The list can go on and on, really. The sad part about being a “Jill-of-all-trades” is that I can often be swayed into a different line of work because I feel more welcomed (and paid). However, a writer, an artist, an educator, and a producer I will always be.

What advice can you offer to audio students who are currently seeking internships or similar opportunities to gain more experience?

I would advise students to look far in the distance as to what they want their careers to look like, and then work backward from there. Interview people with that job. You’d be surprised at how many people open their lives up if you are willing to treat them to lunch or even a coffee. See if those people know of a great internship that they could recommend. Find something in the direction in which you want to go.

You briefly explained the concept of being a lifelong learner. With the audio industry in mind, what strategies can students use to develop this trait?

Tech advances are constant. I would suggest that audio students and young audio professionals either diversify their skills as I have, or become laser-focused on one aspect of the audio industry, and aim to be the very best in that area.

This might mean quite a few things:

  • learning updated versions of Pro Tools or any future DAWs
  • visiting AES or NAMM conventions to see new tools and the people behind them
  • attending seminars and networking with heavy hitters in the industry
  • fully learning the history of audio and best practices from former generations

Last question. The music industry can be difficult to break into. What advice do you have for younger generations who are considering a career in audio?

“This field isn’t something you just fall into and then float and exist. It takes a very concerted effort to survive and thrive”

I would encourage anyone who is considering this field, no matter the gender, to have a clear plan of action. This field isn’t something you just fall into and then float and exist. It takes a very concerted effort to survive and thrive. If a student isn’t the highly motivated type, this business will ultimately be a bad match. It is simply too cutthroat for it to be a default choice.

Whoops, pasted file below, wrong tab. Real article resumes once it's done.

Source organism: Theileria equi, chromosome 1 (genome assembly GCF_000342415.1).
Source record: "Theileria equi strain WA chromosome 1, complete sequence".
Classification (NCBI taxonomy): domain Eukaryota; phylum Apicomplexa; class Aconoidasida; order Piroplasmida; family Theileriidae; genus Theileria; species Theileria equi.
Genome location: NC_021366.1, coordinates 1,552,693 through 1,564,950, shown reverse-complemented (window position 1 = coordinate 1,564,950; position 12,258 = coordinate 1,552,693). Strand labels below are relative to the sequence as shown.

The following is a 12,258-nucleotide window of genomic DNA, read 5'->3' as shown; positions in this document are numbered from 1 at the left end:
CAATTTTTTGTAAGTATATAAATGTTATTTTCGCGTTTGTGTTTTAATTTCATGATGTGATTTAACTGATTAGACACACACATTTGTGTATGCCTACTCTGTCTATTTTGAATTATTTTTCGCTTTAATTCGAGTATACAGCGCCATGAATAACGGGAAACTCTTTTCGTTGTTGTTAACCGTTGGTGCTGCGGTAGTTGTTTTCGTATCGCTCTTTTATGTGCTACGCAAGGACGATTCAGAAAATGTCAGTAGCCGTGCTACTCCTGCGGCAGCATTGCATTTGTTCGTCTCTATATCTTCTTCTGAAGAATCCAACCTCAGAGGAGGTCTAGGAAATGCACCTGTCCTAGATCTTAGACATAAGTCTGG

The Takeaway

audio-microphone-recording

I’m beyond impressed with Jill Courtney’s Swiss-Army-Knife skillset. It’s great to kick off this series by featuring an experienced recording industry professional who is also a strong leader in education.

The trials of recording industry stardom aren’t based on a “one size fits all” approach. Finding the entryway requires discipline, patience, and a willingness to adapt and take on different roles. Education doesn’t stop after the degree or behind the mixing console. It’s important to remain in a constant state of learning at every turn, which is a practice that all professionals can benefit from. Achieving career longevity in the industry is a complicated pursuit without a defined strategy; however, developing skills outside of audio will help dampen the blow from unexpected career transitions and/or situations when producers/engineers need to fall back on other skills to move forward.

Based on Jill’s brief overview of her research, women take up less of the industry because of different rooted causes beneath the surface. I am by no means an expert in early childhood education or development, but it seems like there’s a definitely a bigger picture to study. In her explanation, she traces points of the academic timeline and briefly describes factors that influence the regression of females studying or interested in STEM careers. It’s a lot to take in, but it’s very eye-opening.

Overall, she left us some fantastic advice and strategies to think about. It’s good to know that she’s using her wealth of knowledge to encourage and empower the next generation.